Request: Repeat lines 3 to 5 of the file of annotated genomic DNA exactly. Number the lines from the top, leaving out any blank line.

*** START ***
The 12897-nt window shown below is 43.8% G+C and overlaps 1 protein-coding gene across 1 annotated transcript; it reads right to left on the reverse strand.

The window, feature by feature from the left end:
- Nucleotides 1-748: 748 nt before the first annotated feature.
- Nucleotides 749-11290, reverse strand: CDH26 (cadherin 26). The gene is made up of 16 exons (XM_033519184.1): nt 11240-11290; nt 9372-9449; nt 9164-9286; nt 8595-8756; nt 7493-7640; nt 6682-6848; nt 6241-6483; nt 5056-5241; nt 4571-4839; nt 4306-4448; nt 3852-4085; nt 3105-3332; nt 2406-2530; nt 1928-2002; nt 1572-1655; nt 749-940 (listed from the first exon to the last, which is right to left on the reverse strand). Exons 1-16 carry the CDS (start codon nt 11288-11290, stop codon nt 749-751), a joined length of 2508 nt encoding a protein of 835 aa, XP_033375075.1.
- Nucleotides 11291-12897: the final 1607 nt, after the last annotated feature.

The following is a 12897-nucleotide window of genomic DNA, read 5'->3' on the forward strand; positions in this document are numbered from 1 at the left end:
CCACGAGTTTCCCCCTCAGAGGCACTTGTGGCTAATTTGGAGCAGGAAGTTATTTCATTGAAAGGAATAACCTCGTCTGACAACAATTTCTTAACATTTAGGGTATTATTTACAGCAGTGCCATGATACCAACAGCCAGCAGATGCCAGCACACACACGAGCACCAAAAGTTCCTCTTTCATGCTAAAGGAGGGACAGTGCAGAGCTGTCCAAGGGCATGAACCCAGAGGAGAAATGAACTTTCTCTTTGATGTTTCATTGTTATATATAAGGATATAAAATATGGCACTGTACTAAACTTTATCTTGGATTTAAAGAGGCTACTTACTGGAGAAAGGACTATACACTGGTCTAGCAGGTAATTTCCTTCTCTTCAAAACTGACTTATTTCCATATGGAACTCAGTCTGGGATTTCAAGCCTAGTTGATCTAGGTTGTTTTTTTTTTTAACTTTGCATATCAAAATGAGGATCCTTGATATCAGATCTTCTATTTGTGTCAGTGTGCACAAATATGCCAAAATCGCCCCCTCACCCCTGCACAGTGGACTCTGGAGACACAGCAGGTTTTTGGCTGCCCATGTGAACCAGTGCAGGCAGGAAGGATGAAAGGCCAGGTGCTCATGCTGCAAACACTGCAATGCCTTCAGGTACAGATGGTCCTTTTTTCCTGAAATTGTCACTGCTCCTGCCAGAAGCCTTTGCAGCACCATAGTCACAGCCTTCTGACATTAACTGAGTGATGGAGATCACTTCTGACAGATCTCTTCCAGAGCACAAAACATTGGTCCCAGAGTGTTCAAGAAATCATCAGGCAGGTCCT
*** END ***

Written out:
- Nucleotides 1-748: 748 nt before the first annotated feature.
- Nucleotides 749-11290, reverse strand: CDH26 (cadherin 26). The gene is made up of 16 exons (XM_033519184.1): nt 11240-11290; nt 9372-9449; nt 9164-9286; nt 8595-8756; nt 7493-7640; nt 6682-6848; nt 6241-6483; nt 5056-5241; nt 4571-4839; nt 4306-4448; nt 3852-4085; nt 3105-3332; nt 2406-2530; nt 1928-2002; nt 1572-1655; nt 749-940 (listed from the first exon to the last, which is right to left on the reverse strand). Exons 1-16 carry the CDS (start codon nt 11288-11290, stop codon nt 749-751), a joined length of 2508 nt encoding a protein of 835 aa, XP_033375075.1.
- Nucleotides 11291-12897: the final 1607 nt, after the last annotated feature.